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Childhood immunizations continue to decline

In Kent County, around 83% of children had their recommended vaccinations at the end of 2019. Now, it's 77%.

GRAND RAPIDS, Mich — More than 30% of Michigan children have not received their recommended childhood vaccinations, like polio or pertussis vaccines. That's according to data from the Michigan Department of Health and Human Services (MDHHS), showing 69.3% of child coverage for the seven most common vaccines. 

In Kent County, it is a similar story. While the immunization rate for children is higher than the state, Mary Wisinski, the immunization supervisor at Kent County Health Department (KCHD), said it is still concerning. 

"In Kent County, we were at about 83% to 84%," said Wisinski. "We're now down to 77%. That's a huge drop." 

The 83% to 84% was at the end of 2019 and beginning of 2020. She said the pandemic has played a huge role in decreasing the vaccination numbers. Many parents are still not taking their children out and about as often, or have concerns to take them to the doctor's office. Wisinski assures parents it is a safe and healthy thing to do. 

"I think parents just got used to the bubble that they were living in," said Wisinski. "And now again, we're seeing the Delta variant on the rise, and parents are afraid to take their kids out."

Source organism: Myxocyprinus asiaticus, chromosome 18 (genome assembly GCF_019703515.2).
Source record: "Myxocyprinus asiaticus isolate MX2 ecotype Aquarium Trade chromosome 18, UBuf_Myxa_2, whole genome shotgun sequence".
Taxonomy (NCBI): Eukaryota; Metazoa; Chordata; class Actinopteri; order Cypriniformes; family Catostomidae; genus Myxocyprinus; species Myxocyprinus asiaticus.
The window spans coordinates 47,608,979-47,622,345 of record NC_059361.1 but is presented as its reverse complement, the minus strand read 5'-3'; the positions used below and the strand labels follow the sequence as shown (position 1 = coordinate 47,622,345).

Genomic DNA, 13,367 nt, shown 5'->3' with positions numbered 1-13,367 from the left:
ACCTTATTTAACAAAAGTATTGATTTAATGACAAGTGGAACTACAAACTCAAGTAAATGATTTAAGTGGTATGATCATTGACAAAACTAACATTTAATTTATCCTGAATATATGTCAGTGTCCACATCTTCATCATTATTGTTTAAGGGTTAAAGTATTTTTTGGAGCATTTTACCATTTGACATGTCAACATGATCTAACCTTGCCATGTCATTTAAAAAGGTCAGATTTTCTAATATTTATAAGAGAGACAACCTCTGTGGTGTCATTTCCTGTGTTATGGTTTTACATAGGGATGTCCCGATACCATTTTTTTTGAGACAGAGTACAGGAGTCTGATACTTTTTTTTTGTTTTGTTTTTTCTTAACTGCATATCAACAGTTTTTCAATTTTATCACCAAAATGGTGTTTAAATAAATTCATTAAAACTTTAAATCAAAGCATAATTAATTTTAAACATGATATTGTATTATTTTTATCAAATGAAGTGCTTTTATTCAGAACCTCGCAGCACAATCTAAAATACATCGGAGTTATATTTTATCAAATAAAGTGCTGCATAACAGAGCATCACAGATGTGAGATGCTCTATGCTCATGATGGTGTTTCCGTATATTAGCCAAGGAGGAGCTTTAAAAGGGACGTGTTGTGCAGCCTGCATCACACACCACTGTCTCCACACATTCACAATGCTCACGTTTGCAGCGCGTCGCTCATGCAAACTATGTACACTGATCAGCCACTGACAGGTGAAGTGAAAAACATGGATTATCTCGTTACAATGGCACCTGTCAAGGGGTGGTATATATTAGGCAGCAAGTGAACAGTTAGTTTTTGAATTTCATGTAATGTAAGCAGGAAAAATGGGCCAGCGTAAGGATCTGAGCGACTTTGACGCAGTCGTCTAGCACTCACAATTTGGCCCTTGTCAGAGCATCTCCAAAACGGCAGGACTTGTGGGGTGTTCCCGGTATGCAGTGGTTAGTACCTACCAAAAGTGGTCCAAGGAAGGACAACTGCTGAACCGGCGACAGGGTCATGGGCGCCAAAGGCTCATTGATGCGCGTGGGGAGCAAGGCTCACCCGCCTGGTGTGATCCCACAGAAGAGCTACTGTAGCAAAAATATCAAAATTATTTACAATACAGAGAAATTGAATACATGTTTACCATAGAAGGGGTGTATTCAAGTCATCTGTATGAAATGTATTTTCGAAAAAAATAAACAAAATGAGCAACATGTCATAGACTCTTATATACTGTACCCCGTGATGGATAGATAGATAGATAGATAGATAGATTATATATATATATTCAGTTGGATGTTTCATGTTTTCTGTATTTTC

Also, vaccine hesitancy on the whole has grown since the development of the COVID-19 vaccine. 

"I think what's happening is we're seeing the people that still have questions about the vaccine, about safety," said Wisinski. "Or finding that social media is doing us a great disservice by putting things online that are not true."

The result of a decrease in vaccination rates is a loss of herd immunity, or community immunity. Wisinski said that is dangerous, because it means diseases we think are eradicated could become a part of our lives once again. 

MDHHS is also urging Michiganders to get their children up-to-date on vaccinations for disease like measles, mumps, chicken pox and more. 

"I'm old enough to know people who are survivors of polio," said Wisinski. "I worked in a neonatal intensive care unit and watched kids die from pneumonia, and from this haemophilus influenza, which we now have a vaccine for. And so, I've seen it, but a lot of people haven't."

Wisinski urged parents to talk to their child's doctor or a health care professional they trust for correct vaccination information.

To learn more about where to get vaccines for children on Kent County, click here.

RELATED VIDEO:  POLL: 51% of parents unlikely to vaccinate younger kids

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